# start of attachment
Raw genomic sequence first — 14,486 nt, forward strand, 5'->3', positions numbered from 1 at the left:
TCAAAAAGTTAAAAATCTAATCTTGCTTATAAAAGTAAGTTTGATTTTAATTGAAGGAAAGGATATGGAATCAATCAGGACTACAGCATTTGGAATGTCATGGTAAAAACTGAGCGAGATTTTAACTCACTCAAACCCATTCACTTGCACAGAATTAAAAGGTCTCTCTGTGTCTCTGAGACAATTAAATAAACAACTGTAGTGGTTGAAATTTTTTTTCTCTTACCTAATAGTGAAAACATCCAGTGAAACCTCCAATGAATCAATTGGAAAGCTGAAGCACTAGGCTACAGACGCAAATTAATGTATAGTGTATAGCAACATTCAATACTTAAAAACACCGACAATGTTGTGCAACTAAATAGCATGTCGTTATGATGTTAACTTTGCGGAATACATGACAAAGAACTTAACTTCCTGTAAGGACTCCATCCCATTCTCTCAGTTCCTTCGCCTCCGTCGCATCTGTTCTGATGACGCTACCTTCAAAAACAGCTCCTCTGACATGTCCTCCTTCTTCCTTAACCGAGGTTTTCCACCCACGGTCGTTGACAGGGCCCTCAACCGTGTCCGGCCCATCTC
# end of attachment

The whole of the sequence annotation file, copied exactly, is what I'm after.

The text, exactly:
Raw genomic sequence first — 14,486 nt, forward strand, 5'->3', positions numbered from 1 at the left:
TCAAAAAGTTAAAAATCTAATCTTGCTTATAAAAGTAAGTTTGATTTTAATTGAAGGAAAGGATATGGAATCAATCAGGACTACAGCATTTGGAATGTCATGGTAAAAACTGAGCGAGATTTTAACTCACTCAAACCCATTCACTTGCACAGAATTAAAAGGTCTCTCTGTGTCTCTGAGACAATTAAATAAACAACTGTAGTGGTTGAAATTTTTTTTCTCTTACCTAATAGTGAAAACATCCAGTGAAACCTCCAATGAATCAATTGGAAAGCTGAAGCACTAGGCTACAGACGCAAATTAATGTATAGTGTATAGCAACATTCAATACTTAAAAACACCGACAATGTTGTGCAACTAAATAGCATGTCGTTATGATGTTAACTTTGCGGAATACATGACAAAGAACTTAACTTCCTGTAAGGACTCCATCCCATTCTCTCAGTTCCTTCGCCTCCGTCGCATCTGTTCTGATGACGCTACCTTCAAAAACAGCTCCTCTGACATGTCCTCCTTCTTCCTTAACCGAGGTTTTCCACCCACGGTCGTTGACAGGGCCCTCAACCGTGTCCGGCCCATCTC